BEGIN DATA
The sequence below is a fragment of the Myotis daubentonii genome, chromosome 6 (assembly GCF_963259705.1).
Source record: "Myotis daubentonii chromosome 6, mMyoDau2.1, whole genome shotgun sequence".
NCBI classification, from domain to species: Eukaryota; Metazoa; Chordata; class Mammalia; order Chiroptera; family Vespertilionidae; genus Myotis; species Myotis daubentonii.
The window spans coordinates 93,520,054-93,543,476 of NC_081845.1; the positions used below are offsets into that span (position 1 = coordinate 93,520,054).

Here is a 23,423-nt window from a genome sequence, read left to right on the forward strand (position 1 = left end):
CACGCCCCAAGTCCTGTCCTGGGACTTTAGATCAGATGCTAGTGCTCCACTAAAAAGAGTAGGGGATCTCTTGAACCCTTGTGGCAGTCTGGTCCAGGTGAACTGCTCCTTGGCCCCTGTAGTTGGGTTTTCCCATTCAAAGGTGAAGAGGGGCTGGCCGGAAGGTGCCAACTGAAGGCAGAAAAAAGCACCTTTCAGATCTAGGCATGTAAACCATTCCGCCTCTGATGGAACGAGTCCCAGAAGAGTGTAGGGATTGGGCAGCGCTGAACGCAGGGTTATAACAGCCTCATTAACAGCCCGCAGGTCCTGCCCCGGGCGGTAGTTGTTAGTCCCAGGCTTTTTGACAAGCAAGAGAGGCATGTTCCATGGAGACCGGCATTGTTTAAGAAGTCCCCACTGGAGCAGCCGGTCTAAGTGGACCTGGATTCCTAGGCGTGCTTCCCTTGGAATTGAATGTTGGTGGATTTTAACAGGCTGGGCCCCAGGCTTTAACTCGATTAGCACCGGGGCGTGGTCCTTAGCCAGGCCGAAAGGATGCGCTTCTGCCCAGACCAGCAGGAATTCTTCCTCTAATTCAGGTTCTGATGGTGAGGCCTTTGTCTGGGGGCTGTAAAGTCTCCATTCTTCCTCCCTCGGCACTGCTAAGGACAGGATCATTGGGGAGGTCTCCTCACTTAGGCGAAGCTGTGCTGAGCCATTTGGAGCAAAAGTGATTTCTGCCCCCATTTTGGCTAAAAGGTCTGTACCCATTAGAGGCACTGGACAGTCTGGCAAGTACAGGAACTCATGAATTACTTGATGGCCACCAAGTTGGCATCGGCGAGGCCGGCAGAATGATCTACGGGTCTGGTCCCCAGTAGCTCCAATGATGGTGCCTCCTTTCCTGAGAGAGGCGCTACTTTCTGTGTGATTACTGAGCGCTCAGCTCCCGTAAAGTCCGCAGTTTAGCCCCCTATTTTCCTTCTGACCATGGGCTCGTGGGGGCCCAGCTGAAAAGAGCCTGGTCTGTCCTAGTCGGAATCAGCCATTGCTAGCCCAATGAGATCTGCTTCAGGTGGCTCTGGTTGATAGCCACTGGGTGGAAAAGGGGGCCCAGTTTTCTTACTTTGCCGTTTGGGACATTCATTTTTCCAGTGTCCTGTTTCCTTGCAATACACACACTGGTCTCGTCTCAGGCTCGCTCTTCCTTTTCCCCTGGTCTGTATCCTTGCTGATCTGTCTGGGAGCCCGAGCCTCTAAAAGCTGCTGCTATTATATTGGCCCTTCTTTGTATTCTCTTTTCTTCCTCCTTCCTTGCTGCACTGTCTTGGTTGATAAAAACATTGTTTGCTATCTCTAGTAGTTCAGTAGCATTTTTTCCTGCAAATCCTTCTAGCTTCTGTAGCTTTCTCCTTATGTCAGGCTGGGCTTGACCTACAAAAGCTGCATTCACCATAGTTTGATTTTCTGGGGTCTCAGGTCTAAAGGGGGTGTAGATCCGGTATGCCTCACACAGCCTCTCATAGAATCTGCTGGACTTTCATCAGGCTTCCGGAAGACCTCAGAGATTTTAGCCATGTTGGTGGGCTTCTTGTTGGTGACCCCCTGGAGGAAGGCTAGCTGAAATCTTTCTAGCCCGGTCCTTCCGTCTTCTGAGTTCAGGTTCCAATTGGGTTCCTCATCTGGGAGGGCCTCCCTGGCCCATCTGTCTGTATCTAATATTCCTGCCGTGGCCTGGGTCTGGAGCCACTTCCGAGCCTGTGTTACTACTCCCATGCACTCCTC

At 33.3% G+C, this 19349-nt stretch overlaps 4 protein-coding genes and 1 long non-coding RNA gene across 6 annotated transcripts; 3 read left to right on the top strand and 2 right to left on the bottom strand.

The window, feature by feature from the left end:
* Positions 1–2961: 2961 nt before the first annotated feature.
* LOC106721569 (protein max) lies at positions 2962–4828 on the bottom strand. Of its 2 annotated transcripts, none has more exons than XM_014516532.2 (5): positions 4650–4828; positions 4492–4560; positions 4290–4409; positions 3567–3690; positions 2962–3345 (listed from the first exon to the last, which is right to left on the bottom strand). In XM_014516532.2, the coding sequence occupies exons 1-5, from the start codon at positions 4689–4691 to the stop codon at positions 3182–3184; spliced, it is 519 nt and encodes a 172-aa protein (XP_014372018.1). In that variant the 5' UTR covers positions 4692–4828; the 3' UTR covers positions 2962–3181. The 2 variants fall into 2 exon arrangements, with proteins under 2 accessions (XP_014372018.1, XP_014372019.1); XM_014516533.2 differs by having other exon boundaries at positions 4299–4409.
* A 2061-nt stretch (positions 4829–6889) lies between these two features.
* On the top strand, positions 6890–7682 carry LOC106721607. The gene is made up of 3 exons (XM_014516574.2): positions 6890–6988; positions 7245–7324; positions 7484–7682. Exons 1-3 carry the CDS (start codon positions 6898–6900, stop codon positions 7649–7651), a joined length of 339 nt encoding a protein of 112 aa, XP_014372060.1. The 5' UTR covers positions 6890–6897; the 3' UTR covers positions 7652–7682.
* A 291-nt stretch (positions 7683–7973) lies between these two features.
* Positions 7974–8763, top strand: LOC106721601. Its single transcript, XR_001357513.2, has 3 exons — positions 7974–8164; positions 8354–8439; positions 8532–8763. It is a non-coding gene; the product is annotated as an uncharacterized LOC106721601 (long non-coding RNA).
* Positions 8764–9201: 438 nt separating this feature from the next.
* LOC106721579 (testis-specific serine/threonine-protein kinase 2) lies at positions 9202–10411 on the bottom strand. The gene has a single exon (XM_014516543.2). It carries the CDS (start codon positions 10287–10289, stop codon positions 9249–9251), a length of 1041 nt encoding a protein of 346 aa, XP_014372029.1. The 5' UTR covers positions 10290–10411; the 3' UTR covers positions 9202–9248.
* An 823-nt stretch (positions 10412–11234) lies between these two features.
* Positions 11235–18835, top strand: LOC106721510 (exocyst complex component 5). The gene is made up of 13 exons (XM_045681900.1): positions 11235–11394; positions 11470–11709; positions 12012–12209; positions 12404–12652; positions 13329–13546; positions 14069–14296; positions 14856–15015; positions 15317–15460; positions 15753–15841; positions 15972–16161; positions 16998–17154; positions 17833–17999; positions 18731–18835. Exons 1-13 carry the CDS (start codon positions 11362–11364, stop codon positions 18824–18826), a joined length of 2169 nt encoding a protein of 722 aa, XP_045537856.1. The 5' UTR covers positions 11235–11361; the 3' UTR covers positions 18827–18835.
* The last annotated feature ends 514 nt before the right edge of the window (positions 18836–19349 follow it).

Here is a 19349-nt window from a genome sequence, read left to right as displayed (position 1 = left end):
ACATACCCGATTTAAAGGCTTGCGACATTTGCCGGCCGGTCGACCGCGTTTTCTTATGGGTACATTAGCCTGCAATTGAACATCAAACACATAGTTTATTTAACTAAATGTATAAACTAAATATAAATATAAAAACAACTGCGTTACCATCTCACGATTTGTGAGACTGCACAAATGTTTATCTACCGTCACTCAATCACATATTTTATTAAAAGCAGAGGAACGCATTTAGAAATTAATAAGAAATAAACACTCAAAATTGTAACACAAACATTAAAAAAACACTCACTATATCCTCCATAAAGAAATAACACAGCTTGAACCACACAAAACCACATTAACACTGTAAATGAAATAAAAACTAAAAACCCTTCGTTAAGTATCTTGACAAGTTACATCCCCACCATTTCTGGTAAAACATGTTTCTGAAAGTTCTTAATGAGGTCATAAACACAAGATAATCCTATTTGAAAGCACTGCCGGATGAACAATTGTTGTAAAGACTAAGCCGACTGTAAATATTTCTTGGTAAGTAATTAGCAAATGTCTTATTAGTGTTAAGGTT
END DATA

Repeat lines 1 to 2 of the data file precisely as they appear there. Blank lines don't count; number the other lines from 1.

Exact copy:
The sequence below is a fragment of the Myotis daubentonii genome, chromosome 6 (assembly GCF_963259705.1).
Source record: "Myotis daubentonii chromosome 6, mMyoDau2.1, whole genome shotgun sequence".